I was born in 1944 and grew up on Stratmore Avenue in the Crafton Heights section of Pittsburgh. My earliest playmates were Frankie Sabash, Joey Geagin, Billy and Bobby Ault, Joey Steiger, David Raspanti, Herb Gallagher, and Marvin Hess. Oh yeah, my brother Lewis was also part of that gang. There were two other boys around our age – Donny Yarling and a boy whose last name was Vatter. They both moved away while we were still very young.
We called ourselves the Hollywood All-Stars whenever we played football against kids from another neighborhood. One of the side streets off Stratmore was Hollywood Street. Joey Geagin, Herb Gallagher, and Frankie Sabash lived on Hollywood. It made us sound important. Too bad it didn’t help us win.
One other boy, who was a bit older, played with us from time to time. He suffered from Cerebral Palsy. His name was Billy. Our parents were afraid of him and warned us to be careful not to make him angry. The only problem we ever had with Billy occurred when we were playing any game involving guns.
When it came to gun control, my parents were definitely backers. The only time my brother and I saw anything remotely resembling a gun was on the Fourth of July. That’s when the cap guns came out of storage and for that one day a year, we were allowed to shoot roll after roll of caps. We were also allowed to play with sparklers. But that was it! No cherry bombs or anything else that might cause bodily harm.
Unfortunately for my parents, they were the only parents who felt that way. All the other children mentioned above were well armed all year long. In fact, Donny Yarling had an entire arsenal of interplanetary weapons. Laser beams and zap guns were his specialty. He even had a Captain Video space helmet.
Getting back to Billy, if we ever pointed as much as a make believe gun at Billy, he would freak out. (The make believe gun was the old finger-pointing trick accompanied with our best sound effects of a gun shot.) But Billy didn’t get angry; he’d be reduced to tears and beg us not to hurt him. We’d immediately stop the game and reassure Billy that no one was going to hurt him. Then we’d play something else so that Billy could be a part.
Someday I’m going to take the time to write as much as I can recall about my childhood. For now, I’m simply going to explore where my childhood playmates have gone.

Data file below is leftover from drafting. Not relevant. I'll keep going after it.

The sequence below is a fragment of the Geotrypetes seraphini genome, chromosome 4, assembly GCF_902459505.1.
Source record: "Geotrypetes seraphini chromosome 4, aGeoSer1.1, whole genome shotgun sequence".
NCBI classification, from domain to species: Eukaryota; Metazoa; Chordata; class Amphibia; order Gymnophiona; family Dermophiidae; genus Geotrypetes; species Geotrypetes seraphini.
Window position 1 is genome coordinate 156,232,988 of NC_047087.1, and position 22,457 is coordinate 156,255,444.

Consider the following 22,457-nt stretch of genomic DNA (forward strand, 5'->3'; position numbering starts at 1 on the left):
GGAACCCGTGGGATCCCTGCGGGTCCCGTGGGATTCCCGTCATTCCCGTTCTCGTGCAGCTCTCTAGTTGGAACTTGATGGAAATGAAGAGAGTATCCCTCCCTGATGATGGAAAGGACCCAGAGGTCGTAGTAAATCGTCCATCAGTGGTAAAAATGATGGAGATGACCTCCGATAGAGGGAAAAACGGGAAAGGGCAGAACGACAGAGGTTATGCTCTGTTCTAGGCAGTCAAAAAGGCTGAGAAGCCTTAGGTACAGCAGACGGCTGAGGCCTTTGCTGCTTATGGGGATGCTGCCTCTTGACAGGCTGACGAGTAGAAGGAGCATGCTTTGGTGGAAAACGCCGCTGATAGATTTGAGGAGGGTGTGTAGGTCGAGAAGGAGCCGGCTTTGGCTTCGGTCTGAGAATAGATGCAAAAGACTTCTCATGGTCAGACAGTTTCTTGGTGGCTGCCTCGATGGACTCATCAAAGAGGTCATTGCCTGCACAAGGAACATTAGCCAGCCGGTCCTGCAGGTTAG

David Raspanti was killed in an automobile accident while we were in high school. Part of my memory wants to say David was speeding in a stolen car when he failed to negotiate a turn. The stolen part might be wrong, but the speeding is not.
David was an interesting sort. We were told he was adopted. I have no way of knowing if that was true or not, but David seemed to think the only way he could have friends was to ‘buy’ them. He was constantly trying to give us candy and toys.
You would think that a bunch of young boys would have gladly taken anything that was free. For some reason, we didn’t see his gifts as free. Most of the time we refused whatever it was he was offering. Perhaps that made matters worse. Perhaps rejecting his gifts was taken as a sign that we were rejecting him. We’ll never know.
Joey Geagin died in 1999. I didn’t learn about Joey’s death until 2006. It was strange how it hit me. I haven’t seen any of the old gang since I got married in 1966 and moved out of the old neighborhood. Yet it really felt strange to realize one of my first playmates was gone.
The most interesting thing I can recall about Joey Geagin resulted from the time a bunch of us went to a drive-in movie with Herb Gallagher. Herb Gallagher was a year or so older than me, but had parents who were much less strict. Herb gave me my first cigarette when I was in the second grade. He was a regular smoker by then. One time we even made a Turkish water-cooled pipe in Herb’s parents’ garage. We tried smoking corn silk. As I recall, Herb was the only one who didn’t get sick.
When I returned from the movie, mom immediately smelled cigarette smoke on me and demanded an explanation. When I finally confessed and told her that Joey Geagin and I had gone to the movies with Herb, she was livid. Herb was already on my “do not play with him” list. Now Joey Geagin was added. My mother saw them both as bad influences on me.
In the meantime, Joey Geagin was going through a similar interrogation. His ordeal resulted with me being placed on his “do not play with him” list. From then on, we’d joke about being a bad influence on each other.
As for the other members of the Hollywood All-Stars, the only one I can account for without question is my brother, Lewis. Of course, he’s now known as Doug; but that’s another story for another time.
Herb Gallagher is still living in the Pittsburgh area. His daughter is married to one of my older brother’s grandchildren. We never communicate; I guess he’s doing all right.
A friend from school, with whom I maintain contact, went to college with Joey Steiger. He tells me he hears from Joey occasionally.
Billy, the boy with Cerebral Palsy, used to work for the Easter Seal Society in Pittsburgh. I’d often see him walking to work near the old IBM building in Pittsburgh. But I haven’t seen him in over thirty years.
So, they may be out there somewhere. I just don’t know where. I’m afraid we’re at that stage in life when the only time we’ll hear anything about one another is when our obituaries are listed in the local paper.
If you recognized any of the names mentioned in this article, and are in contact with them. Tell them I said ‘Hello’ and invite them to drop me an email. Thanks.